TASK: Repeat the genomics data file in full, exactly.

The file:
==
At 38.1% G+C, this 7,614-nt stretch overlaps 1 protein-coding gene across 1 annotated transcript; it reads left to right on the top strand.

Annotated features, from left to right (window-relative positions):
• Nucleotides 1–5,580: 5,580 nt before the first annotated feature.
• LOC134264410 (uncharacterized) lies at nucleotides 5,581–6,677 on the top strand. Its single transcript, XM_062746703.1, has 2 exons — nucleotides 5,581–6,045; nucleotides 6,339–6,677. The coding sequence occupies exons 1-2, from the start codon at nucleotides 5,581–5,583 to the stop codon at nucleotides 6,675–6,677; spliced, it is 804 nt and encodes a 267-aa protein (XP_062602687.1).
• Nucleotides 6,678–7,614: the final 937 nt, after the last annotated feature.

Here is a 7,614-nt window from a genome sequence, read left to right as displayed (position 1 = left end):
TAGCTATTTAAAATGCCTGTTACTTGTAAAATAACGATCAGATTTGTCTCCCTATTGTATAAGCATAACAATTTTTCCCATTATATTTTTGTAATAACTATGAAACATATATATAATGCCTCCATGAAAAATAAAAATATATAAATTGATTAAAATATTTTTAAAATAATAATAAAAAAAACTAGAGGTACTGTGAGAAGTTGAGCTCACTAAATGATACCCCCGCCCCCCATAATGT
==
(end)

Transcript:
At 38.1% G+C, this 7,614-nt stretch overlaps 1 protein-coding gene across 1 annotated transcript; it reads left to right on the top strand.

Annotated features, from left to right (window-relative positions):
• Nucleotides 1–5,580: 5,580 nt before the first annotated feature.
• LOC134264410 (uncharacterized) lies at nucleotides 5,581–6,677 on the top strand. Its single transcript, XM_062746703.1, has 2 exons — nucleotides 5,581–6,045; nucleotides 6,339–6,677. The coding sequence occupies exons 1-2, from the start codon at nucleotides 5,581–5,583 to the stop codon at nucleotides 6,675–6,677; spliced, it is 804 nt and encodes a 267-aa protein (XP_062602687.1).
• Nucleotides 6,678–7,614: the final 937 nt, after the last annotated feature.

Here is a 7,614-nt window from a genome sequence, read left to right as displayed (position 1 = left end):
TAGCTATTTAAAATGCCTGTTACTTGTAAAATAACGATCAGATTTGTCTCCCTATTGTATAAGCATAACAATTTTTCCCATTATATTTTTGTAATAACTATGAAACATATATATAATGCCTCCATGAAAAATAAAAATATATAAATTGATTAAAATATTTTTAAAATAATAATAAAAAAAACTAGAGGTACTGTGAGAAGTTGAGCTCACTAAATGATACCCCCGCCCCCCATAATGT